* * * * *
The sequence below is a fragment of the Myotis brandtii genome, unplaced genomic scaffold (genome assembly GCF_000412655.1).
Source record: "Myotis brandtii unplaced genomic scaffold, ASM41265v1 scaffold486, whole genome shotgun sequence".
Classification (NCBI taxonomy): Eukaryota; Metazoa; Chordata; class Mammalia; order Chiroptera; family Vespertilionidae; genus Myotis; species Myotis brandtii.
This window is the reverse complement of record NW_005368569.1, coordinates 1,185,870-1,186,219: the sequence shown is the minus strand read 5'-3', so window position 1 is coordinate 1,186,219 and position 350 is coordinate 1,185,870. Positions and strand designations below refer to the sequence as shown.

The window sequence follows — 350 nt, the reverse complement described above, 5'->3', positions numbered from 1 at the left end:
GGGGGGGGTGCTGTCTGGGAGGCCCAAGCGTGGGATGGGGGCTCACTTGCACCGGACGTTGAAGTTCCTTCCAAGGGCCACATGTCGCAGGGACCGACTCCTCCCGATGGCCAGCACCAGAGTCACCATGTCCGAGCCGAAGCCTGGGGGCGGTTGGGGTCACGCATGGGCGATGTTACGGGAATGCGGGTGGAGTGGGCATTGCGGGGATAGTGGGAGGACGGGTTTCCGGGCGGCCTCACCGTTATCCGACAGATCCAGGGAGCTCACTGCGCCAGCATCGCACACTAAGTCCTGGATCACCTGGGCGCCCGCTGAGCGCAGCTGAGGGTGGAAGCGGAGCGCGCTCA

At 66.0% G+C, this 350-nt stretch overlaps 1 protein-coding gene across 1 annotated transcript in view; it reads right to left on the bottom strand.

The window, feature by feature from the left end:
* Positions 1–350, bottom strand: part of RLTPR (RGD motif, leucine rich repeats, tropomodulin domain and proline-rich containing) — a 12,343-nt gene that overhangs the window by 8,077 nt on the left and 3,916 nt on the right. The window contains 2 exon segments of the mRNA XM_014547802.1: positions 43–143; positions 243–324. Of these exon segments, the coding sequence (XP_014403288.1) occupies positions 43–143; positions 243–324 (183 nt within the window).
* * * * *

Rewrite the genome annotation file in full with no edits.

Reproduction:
The sequence below is a fragment of the Myotis brandtii genome, unplaced genomic scaffold (genome assembly GCF_000412655.1).
Source record: "Myotis brandtii unplaced genomic scaffold, ASM41265v1 scaffold486, whole genome shotgun sequence".
Classification (NCBI taxonomy): Eukaryota; Metazoa; Chordata; class Mammalia; order Chiroptera; family Vespertilionidae; genus Myotis; species Myotis brandtii.
This window is the reverse complement of record NW_005368569.1, coordinates 1,185,870-1,186,219: the sequence shown is the minus strand read 5'-3', so window position 1 is coordinate 1,186,219 and position 350 is coordinate 1,185,870. Positions and strand designations below refer to the sequence as shown.

The window sequence follows — 350 nt, the reverse complement described above, 5'->3', positions numbered from 1 at the left end:
GGGGGGGGTGCTGTCTGGGAGGCCCAAGCGTGGGATGGGGGCTCACTTGCACCGGACGTTGAAGTTCCTTCCAAGGGCCACATGTCGCAGGGACCGACTCCTCCCGATGGCCAGCACCAGAGTCACCATGTCCGAGCCGAAGCCTGGGGGCGGTTGGGGTCACGCATGGGCGATGTTACGGGAATGCGGGTGGAGTGGGCATTGCGGGGATAGTGGGAGGACGGGTTTCCGGGCGGCCTCACCGTTATCCGACAGATCCAGGGAGCTCACTGCGCCAGCATCGCACACTAAGTCCTGGATCACCTGGGCGCCCGCTGAGCGCAGCTGAGGGTGGAAGCGGAGCGCGCTCA

At 66.0% G+C, this 350-nt stretch overlaps 1 protein-coding gene across 1 annotated transcript in view; it reads right to left on the bottom strand.

The window, feature by feature from the left end:
* Positions 1–350, bottom strand: part of RLTPR (RGD motif, leucine rich repeats, tropomodulin domain and proline-rich containing) — a 12,343-nt gene that overhangs the window by 8,077 nt on the left and 3,916 nt on the right. The window contains 2 exon segments of the mRNA XM_014547802.1: positions 43–143; positions 243–324. Of these exon segments, the coding sequence (XP_014403288.1) occupies positions 43–143; positions 243–324 (183 nt within the window).